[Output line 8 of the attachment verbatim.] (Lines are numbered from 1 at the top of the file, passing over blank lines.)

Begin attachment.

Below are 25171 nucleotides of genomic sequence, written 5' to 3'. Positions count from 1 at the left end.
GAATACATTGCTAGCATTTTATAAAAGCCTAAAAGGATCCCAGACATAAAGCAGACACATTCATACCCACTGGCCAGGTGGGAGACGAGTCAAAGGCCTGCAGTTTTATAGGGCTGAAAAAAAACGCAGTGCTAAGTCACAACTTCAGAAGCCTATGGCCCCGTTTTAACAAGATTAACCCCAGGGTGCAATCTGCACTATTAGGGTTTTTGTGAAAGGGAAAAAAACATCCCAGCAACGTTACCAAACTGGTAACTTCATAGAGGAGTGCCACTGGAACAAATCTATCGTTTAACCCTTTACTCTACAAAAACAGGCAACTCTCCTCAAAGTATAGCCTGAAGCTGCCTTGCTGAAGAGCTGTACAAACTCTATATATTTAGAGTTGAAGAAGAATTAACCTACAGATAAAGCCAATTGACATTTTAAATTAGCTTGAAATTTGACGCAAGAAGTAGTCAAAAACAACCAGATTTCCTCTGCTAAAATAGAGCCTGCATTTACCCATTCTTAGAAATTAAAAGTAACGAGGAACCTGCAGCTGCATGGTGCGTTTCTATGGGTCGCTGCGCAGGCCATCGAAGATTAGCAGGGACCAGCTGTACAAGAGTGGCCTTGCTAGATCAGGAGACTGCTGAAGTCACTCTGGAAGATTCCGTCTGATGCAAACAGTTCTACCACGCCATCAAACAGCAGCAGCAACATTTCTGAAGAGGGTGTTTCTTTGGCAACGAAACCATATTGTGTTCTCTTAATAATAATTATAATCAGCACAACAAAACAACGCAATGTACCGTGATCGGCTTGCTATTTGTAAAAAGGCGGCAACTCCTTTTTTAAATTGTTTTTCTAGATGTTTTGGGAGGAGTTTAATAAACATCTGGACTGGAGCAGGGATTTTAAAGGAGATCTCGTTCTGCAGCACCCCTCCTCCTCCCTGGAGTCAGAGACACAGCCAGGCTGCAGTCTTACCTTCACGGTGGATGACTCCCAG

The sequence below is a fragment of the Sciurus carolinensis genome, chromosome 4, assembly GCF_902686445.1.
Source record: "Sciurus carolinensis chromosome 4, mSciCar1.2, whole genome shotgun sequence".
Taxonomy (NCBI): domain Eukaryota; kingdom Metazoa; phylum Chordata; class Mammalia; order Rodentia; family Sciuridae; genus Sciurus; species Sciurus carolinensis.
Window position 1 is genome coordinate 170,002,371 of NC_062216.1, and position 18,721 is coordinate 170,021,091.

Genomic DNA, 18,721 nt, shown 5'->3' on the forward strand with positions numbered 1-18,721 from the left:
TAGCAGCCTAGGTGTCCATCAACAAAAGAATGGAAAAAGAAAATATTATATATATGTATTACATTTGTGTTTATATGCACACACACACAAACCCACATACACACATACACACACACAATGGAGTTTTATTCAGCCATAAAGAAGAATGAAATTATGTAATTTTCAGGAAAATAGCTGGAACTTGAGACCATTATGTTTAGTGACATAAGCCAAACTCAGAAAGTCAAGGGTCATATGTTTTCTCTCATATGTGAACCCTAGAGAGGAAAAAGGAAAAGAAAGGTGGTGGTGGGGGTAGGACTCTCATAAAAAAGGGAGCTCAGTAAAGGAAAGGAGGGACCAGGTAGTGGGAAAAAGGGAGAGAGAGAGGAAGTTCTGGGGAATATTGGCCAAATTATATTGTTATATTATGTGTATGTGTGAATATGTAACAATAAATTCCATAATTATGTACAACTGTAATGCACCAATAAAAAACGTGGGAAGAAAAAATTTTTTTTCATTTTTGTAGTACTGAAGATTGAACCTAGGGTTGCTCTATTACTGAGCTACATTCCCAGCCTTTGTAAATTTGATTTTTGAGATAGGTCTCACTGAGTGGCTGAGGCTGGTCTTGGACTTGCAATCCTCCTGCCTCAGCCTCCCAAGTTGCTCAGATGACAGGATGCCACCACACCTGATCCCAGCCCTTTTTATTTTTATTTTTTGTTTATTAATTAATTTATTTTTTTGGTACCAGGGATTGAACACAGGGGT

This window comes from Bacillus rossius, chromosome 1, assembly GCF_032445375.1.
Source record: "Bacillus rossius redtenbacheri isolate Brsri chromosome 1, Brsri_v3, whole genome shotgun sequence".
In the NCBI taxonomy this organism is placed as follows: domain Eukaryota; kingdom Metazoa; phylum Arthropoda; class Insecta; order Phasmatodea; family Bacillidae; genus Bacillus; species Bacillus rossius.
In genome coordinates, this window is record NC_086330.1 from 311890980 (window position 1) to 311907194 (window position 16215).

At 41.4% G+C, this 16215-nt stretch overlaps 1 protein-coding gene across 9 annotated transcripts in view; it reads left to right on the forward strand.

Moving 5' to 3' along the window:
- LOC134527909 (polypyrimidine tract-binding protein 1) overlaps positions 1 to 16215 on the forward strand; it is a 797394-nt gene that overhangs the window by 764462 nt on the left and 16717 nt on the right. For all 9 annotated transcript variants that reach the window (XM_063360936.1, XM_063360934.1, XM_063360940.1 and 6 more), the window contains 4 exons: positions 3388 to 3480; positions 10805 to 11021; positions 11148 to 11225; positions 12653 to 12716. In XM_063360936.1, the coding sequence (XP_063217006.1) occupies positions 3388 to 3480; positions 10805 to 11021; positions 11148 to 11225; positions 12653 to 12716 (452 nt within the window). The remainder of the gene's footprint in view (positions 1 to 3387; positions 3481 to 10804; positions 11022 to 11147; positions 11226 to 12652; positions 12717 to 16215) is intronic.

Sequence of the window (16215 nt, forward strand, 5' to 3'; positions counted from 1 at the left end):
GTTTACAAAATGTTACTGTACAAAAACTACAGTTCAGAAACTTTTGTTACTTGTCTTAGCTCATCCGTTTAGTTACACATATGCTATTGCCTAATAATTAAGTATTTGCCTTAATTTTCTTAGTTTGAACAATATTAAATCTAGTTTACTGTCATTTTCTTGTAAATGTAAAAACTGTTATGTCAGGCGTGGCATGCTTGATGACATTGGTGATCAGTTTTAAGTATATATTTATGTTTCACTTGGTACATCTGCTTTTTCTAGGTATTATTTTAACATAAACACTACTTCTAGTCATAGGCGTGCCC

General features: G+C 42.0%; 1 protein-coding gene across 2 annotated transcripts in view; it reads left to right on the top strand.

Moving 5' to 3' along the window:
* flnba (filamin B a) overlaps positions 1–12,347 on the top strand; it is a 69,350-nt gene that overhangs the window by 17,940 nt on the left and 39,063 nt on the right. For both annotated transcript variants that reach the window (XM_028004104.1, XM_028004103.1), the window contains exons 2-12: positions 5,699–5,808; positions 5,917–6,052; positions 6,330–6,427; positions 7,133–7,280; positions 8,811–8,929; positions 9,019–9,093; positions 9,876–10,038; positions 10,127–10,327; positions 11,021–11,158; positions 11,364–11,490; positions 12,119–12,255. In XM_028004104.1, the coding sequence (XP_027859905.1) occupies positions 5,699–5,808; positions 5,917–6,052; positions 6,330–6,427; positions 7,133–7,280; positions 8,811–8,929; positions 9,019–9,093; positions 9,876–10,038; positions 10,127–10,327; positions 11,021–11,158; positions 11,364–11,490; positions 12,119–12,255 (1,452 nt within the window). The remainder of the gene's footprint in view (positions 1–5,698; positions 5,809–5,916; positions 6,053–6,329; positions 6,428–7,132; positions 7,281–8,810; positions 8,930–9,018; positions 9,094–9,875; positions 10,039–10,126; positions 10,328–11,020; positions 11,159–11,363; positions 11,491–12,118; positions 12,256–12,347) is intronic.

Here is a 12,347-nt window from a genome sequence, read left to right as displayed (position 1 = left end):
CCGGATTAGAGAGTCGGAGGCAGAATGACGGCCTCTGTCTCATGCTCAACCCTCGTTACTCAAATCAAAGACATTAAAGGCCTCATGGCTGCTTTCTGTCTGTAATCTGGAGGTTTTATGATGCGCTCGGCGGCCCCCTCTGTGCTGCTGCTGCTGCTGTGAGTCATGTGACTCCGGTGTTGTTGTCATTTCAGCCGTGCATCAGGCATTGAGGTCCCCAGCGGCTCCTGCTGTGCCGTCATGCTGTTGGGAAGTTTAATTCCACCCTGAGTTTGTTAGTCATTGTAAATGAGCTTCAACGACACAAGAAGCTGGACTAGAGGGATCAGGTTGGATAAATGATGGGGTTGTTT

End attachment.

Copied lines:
TAGCAGCCTAGGTGTCCATCAACAAAAGAATGGAAAAAGAAAATATTATATATATGTATTACATTTGTGTTTATATGCACACACACACAAACCCACATACACACATACACACACACAATGGAGTTTTATTCAGCCATAAAGAAGAATGAAATTATGTAATTTTCAGGAAAATAGCTGGAACTTGAGACCATTATGTTTAGTGACATAAGCCAAACTCAGAAAGTCAAGGGTCATATGTTTTCTCTCATATGTGAACCCTAGAGAGGAAAAAGGAAAAGAAAGGTGGTGGTGGGGGTAGGACTCTCATAAAAAAGGGAGCTCAGTAAAGGAAAGGAGGGACCAGGTAGTGGGAAAAAGGGAGAGAGAGAGGAAGTTCTGGGGAATATTGGCCAAATTATATTGTTATATTATGTGTATGTGTGAATATGTAACAATAAATTCCATAATTATGTACAACTGTAATGCACCAATAAAAAACGTGGGAAGAAAAAATTTTTTTTCATTTTTGTAGTACTGAAGATTGAACCTAGGGTTGCTCTATTACTGAGCTACATTCCCAGCCTTTGTAAATTTGATTTTTGAGATAGGTCTCACTGAGTGGCTGAGGCTGGTCTTGGACTTGCAATCCTCCTGCCTCAGCCTCCCAAGTTGCTCAGATGACAGGATGCCACCACACCTGATCCCAGCCCTTTTTATTTTTATTTTTTGTTTATTAATTAATTTATTTTTTTGGTACCAGGGATTGAACACAGGGGT